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(SACRAMENTO) – Attorney General Bill Lockyer issued today a report showing $31.04 million raised by commercial fund-raisers from charitable vehicle donations in 1998, but only 33.6 percent of the total actually reached the charity on whose behalf the solicitations were made.
"Commercial fund-raisers more than doubled their vehicle donation activities in 1998, raising 77 percent more for charities," Lockyer said. "But the $10.4 million paid to charities represents only one-third of the total generated by commercial fund-raisers on behalf of the charities. Clearly, Californians should be asking any commercial fund-raiser who comes calling how much will actually be handed over to the charity from the donated car or other personal property."
Oversight of charitable fund-raising activities currently relies on registration and public disclosures by commercial fund-raisers and charities. In this way, donors may know how much money raised by a commercial fund-raiser actually reaches the charity for which donations were solicited, and whether the charity, which was given the funds in trust, is doing a good job.
Joined by state Sen. Byron Sher of Palo Alto, Lockyer announced introduction of legislation sponsored by the Attorney General's Office to help enforce state laws governing charities and commercial fund-raisers. The Sher bill, SB 2015, would allow the Attorney General to: (1) assess a late fee of $25 for each month or part of the month that a charity is late in filing a registration statement or financial report; (2) makes willful and knowing violations of charitable trust laws a misdemeanor; and (3) allow the Attorney General to pursue contempt proceedings in court for failure to follow a formal voluntary compliance agreement.
"Charities enjoy a position of public trust and it's distressing when some fund-raisers violate that trust," Sher said. "Contributors deserve to have their donations go to the charities they want to help."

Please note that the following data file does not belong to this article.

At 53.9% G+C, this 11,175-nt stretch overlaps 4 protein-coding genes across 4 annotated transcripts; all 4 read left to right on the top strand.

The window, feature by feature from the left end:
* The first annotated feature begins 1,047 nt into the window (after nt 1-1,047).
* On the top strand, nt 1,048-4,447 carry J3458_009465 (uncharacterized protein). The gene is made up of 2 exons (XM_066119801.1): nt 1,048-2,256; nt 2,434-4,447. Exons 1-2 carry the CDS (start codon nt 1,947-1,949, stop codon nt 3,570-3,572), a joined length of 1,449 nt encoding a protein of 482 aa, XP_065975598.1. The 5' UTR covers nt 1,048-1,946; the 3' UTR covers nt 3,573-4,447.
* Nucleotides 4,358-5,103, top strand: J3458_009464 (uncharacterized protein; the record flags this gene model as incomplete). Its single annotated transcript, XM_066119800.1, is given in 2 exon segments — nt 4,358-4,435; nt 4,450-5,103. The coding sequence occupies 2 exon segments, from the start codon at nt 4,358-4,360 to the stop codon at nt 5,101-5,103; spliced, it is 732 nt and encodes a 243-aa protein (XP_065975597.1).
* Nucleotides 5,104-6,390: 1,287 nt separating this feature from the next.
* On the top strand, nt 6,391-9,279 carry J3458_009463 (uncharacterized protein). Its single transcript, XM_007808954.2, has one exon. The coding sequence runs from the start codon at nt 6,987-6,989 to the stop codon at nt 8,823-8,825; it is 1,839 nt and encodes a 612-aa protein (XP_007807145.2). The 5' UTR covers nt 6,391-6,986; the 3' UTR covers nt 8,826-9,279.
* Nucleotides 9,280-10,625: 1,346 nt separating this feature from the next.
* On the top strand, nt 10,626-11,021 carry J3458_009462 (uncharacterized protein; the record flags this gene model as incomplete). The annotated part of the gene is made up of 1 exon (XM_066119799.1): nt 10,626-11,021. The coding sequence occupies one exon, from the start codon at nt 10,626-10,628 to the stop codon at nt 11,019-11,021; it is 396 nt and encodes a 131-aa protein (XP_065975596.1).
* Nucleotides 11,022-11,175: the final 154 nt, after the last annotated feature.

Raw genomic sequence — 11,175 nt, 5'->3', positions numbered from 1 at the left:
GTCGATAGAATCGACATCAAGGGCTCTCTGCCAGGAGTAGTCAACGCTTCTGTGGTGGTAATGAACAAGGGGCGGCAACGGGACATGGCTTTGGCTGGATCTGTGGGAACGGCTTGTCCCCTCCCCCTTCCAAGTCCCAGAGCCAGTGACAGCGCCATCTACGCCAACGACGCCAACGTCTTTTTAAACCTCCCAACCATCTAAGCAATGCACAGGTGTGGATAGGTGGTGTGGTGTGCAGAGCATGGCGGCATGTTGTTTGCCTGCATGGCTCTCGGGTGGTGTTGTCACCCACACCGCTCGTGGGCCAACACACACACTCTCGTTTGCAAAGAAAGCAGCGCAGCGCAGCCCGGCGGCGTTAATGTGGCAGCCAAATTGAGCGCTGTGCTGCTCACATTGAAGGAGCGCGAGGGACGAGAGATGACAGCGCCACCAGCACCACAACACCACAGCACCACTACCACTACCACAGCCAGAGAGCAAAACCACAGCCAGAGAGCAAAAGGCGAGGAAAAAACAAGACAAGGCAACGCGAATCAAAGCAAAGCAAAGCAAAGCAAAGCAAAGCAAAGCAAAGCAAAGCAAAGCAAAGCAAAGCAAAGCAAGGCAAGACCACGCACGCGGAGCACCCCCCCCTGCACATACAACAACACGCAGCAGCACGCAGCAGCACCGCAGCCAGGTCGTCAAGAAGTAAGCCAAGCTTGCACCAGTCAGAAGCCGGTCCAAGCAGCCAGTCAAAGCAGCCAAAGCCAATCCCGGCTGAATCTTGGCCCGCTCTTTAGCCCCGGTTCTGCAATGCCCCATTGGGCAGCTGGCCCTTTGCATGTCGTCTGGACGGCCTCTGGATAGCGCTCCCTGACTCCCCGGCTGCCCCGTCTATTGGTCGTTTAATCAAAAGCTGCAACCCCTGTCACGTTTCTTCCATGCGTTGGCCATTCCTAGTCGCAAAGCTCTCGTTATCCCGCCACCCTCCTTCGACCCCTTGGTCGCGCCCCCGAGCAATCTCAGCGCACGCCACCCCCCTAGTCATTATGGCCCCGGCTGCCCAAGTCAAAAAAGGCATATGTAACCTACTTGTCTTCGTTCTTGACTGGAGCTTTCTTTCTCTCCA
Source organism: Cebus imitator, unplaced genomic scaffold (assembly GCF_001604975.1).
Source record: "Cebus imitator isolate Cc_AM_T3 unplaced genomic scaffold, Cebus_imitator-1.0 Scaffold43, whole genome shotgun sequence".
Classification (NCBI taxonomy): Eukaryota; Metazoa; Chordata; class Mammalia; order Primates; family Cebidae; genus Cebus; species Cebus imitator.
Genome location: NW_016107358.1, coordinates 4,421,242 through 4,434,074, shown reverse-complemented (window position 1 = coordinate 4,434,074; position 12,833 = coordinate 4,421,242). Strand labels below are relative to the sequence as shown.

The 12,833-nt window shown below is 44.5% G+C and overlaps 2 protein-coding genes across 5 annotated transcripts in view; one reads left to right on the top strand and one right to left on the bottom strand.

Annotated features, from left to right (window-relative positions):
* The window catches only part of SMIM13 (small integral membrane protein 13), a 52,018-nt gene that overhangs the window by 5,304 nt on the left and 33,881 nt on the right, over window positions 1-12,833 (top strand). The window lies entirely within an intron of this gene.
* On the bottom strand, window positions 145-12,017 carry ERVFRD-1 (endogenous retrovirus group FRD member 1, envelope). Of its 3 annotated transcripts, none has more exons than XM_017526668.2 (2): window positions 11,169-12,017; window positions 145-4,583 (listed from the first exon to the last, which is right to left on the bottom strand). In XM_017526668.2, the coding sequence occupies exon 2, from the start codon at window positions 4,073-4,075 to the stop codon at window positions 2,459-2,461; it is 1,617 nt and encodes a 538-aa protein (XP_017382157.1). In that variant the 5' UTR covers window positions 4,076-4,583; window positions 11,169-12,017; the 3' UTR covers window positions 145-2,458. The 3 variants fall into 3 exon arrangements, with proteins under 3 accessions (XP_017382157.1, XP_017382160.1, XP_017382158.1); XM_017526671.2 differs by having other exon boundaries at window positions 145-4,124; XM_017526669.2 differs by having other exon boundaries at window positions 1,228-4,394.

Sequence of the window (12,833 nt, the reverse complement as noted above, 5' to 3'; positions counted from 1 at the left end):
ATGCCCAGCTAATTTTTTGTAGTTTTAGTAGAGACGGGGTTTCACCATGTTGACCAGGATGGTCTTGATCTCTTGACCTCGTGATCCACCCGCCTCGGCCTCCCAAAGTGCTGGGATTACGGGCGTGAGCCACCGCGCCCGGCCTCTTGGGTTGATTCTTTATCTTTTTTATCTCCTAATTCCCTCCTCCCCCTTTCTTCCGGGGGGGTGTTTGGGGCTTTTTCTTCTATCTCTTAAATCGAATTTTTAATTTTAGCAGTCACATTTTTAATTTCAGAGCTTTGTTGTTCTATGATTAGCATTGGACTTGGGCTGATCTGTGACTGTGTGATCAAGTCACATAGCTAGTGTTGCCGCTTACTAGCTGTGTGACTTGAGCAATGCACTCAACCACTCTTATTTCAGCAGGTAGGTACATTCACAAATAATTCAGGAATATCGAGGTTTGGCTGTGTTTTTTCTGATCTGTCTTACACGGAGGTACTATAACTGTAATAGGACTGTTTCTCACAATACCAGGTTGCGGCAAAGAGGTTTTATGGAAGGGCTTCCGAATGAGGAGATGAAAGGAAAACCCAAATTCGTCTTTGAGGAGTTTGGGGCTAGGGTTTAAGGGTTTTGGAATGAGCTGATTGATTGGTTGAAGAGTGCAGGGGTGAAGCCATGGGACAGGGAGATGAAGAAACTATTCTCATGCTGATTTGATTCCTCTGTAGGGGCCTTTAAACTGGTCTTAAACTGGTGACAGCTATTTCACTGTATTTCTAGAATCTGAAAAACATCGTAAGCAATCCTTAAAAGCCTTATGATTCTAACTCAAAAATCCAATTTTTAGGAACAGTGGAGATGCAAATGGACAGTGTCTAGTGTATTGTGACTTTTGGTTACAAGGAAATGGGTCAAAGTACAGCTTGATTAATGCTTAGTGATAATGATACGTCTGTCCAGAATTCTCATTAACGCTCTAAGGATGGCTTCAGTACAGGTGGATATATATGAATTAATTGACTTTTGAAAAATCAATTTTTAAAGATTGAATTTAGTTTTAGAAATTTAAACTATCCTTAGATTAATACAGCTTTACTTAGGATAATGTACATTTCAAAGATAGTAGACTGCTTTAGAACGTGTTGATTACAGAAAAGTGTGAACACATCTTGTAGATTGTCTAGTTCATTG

Lockyer added, "Donors are left in the dark about their contributions and may be exposed to harmful scams, unless charities and commercial fund-raisers take seriously their responsibility to register and file regular financial disclosures. The Sher bill provides important enforcement tools."
The Attorney General's supplemental report on charitable solicitations by commercial fund-raisers covers vehicle donations and for-profit thrift store operations for 1998. The report may be viewed at the Attorney General's web site: http://caag.state.ca.us. Since commercial fund-raisers are not required to report revenues raised until the year following the fund-raising activity, 1998 is the most recent year for which complete data is available.
Thrift stores sell used clothing and other "salvageable personal property" to the public. Charities that operate their own thrift stores disclose their activities in annual financial reports filed with the Attorney General's Office. Other thrift stores are operated by for-profit vendors that obtain all or part of their merchandise from charities or social welfare organizations that receive donated personal property from the public. These for-profit vendors are considered commercial fund-raisers whose activities for 1998 are summarized in the latest report.
According to the latest report, for-profit thrift stores that purchased goods from charities reported raising $57.56 million and paying $14.61 million or 25.39 percent of the total to the charities (Table 1). The payments to charities were 47 percent more than a year earlier.
For-profit vendors who received a management fee or commission from the charity reported raising $7.38 million and giving $856,419 or 11.6 percent of the total to the charities in 1998 (Table 2.) The total raised in this category was $429,000 more than a year earlier, but payments to charities dropped by $99 and the percentage slipped by 0.7 percent.
Charities selling goods directly to the public file annual reports listing revenues and expenditures. Other thrift stores are operated by for-profit vendors that obtain all or part of their merchandise from charities or social welfare organizations.
The growing popularity of tax-deductible vehicle donations to charities can be seen in the increased activity reported. In 1998, commercial fund-raisers reported 112 commercial vehicle donation campaigns held. Four of the campaigns produced 100 percent returns for the charities, while 18 yielded between zero and 15 percent for the charitable organizations. In 1997, commercial fund-raisers reported 47 vehicle donation campaigns that produced $24.06 million in gross receipts and $5.89 million or 24.5 percent for the charities. The payments to charities ranged from a low of 3.55 percent to high of 73.4 percent.